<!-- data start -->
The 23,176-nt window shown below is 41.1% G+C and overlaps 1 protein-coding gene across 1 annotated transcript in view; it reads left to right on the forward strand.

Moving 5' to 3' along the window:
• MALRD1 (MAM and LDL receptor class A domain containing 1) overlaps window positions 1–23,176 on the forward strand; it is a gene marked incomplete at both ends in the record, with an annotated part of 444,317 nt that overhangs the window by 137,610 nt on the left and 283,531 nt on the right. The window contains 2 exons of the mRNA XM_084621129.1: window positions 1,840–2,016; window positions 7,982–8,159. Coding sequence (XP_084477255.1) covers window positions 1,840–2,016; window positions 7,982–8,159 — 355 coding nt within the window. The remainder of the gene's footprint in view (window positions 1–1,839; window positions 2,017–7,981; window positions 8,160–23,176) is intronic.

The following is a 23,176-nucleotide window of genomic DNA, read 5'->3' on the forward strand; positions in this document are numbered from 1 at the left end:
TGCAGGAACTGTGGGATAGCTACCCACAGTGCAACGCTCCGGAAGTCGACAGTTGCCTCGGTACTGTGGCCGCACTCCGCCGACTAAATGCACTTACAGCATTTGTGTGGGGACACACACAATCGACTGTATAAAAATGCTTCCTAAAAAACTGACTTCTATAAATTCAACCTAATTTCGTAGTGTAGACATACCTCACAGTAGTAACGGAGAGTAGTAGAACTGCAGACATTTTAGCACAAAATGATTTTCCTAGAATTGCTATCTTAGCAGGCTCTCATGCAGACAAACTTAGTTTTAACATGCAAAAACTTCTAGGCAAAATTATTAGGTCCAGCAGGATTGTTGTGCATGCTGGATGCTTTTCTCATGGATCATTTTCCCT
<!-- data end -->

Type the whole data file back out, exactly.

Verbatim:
The 23,176-nt window shown below is 41.1% G+C and overlaps 1 protein-coding gene across 1 annotated transcript in view; it reads left to right on the forward strand.

Moving 5' to 3' along the window:
• MALRD1 (MAM and LDL receptor class A domain containing 1) overlaps window positions 1–23,176 on the forward strand; it is a gene marked incomplete at both ends in the record, with an annotated part of 444,317 nt that overhangs the window by 137,610 nt on the left and 283,531 nt on the right. The window contains 2 exons of the mRNA XM_084621129.1: window positions 1,840–2,016; window positions 7,982–8,159. Coding sequence (XP_084477255.1) covers window positions 1,840–2,016; window positions 7,982–8,159 — 355 coding nt within the window. The remainder of the gene's footprint in view (window positions 1–1,839; window positions 2,017–7,981; window positions 8,160–23,176) is intronic.

The following is a 23,176-nucleotide window of genomic DNA, read 5'->3' on the forward strand; positions in this document are numbered from 1 at the left end:
TGCAGGAACTGTGGGATAGCTACCCACAGTGCAACGCTCCGGAAGTCGACAGTTGCCTCGGTACTGTGGCCGCACTCCGCCGACTAAATGCACTTACAGCATTTGTGTGGGGACACACACAATCGACTGTATAAAAATGCTTCCTAAAAAACTGACTTCTATAAATTCAACCTAATTTCGTAGTGTAGACATACCTCACAGTAGTAACGGAGAGTAGTAGAACTGCAGACATTTTAGCACAAAATGATTTTCCTAGAATTGCTATCTTAGCAGGCTCTCATGCAGACAAACTTAGTTTTAACATGCAAAAACTTCTAGGCAAAATTATTAGGTCCAGCAGGATTGTTGTGCATGCTGGATGCTTTTCTCATGGATCATTTTCCCT